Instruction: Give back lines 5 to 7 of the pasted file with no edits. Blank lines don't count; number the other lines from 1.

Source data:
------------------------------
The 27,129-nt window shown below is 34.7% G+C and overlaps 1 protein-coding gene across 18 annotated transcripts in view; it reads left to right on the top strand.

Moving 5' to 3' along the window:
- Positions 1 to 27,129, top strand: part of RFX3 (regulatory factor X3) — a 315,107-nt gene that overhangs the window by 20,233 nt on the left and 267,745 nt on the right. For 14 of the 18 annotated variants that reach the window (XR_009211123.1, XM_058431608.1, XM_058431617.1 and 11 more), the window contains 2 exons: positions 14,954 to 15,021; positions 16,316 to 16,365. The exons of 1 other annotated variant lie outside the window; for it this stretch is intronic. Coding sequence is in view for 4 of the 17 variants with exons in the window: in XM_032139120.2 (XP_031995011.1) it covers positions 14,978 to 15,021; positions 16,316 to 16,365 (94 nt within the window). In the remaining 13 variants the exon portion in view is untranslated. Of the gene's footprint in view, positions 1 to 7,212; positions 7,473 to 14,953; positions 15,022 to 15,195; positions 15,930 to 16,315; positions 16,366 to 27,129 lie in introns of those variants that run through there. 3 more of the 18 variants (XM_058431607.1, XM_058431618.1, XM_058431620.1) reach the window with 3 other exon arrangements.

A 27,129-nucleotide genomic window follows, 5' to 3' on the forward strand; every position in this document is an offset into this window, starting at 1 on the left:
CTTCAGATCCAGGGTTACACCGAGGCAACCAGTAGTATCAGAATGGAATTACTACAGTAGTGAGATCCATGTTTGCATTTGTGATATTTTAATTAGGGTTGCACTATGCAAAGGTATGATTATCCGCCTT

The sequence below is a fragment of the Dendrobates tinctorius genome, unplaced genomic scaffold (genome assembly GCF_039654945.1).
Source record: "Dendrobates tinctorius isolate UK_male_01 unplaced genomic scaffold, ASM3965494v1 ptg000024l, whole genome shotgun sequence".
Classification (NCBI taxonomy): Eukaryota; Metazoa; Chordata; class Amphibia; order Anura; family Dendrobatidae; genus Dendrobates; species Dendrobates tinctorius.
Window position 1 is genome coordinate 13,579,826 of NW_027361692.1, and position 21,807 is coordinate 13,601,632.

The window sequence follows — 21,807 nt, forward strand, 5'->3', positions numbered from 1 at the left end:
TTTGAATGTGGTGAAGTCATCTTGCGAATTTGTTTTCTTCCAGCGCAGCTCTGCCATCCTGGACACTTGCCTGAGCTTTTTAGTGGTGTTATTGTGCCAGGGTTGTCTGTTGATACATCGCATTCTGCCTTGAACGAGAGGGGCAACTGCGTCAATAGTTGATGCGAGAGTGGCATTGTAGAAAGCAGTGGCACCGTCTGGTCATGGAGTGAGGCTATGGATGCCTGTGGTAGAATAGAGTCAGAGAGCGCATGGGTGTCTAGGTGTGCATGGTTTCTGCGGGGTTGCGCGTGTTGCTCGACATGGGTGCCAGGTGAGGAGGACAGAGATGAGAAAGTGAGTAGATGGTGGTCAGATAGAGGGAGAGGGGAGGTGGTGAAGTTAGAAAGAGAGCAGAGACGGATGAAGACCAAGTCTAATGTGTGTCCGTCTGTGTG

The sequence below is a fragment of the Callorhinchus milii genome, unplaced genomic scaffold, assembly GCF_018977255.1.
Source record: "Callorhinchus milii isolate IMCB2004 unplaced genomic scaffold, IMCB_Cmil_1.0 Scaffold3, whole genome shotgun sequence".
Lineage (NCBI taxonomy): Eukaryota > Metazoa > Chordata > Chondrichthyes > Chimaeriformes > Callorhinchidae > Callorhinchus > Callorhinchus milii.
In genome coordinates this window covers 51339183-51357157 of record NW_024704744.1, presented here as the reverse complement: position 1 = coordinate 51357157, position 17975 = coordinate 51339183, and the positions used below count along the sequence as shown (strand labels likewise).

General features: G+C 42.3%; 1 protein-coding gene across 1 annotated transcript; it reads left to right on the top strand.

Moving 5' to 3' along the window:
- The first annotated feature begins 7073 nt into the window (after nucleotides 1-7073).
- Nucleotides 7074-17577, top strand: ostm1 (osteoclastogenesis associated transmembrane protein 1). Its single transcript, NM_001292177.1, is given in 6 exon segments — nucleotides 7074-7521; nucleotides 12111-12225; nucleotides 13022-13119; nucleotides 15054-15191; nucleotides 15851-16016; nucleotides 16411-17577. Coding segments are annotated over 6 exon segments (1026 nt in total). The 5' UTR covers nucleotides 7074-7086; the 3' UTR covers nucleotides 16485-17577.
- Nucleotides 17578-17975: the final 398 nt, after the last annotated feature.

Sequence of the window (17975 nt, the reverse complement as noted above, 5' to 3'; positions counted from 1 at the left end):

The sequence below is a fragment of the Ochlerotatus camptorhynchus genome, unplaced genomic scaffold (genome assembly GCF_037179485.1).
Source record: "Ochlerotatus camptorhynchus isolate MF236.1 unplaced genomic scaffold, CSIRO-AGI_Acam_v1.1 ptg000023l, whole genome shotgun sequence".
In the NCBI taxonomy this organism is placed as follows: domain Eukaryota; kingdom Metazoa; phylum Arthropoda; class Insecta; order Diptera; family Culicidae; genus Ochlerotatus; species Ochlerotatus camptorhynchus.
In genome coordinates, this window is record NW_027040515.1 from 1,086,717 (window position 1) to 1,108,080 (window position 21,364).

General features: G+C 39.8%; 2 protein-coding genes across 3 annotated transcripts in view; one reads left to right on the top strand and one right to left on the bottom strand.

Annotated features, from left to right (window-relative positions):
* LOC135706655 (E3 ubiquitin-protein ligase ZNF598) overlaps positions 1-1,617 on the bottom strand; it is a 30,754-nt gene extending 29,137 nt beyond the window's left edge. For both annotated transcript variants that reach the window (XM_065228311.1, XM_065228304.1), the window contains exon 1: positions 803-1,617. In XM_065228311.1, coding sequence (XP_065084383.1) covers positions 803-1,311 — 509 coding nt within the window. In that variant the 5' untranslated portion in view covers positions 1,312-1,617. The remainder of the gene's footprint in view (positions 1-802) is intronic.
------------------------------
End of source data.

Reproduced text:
CTTCAGATCCAGGGTTACACCGAGGCAACCAGTAGTATCAGAATGGAATTACTACAGTAGTGAGATCCATGTTTGCATTTGTGATATTTTAATTAGGGTTGCACTATGCAAAGGTATGATTATCCGCCTT

The sequence below is a fragment of the Dendrobates tinctorius genome, unplaced genomic scaffold (genome assembly GCF_039654945.1).
Source record: "Dendrobates tinctorius isolate UK_male_01 unplaced genomic scaffold, ASM3965494v1 ptg000024l, whole genome shotgun sequence".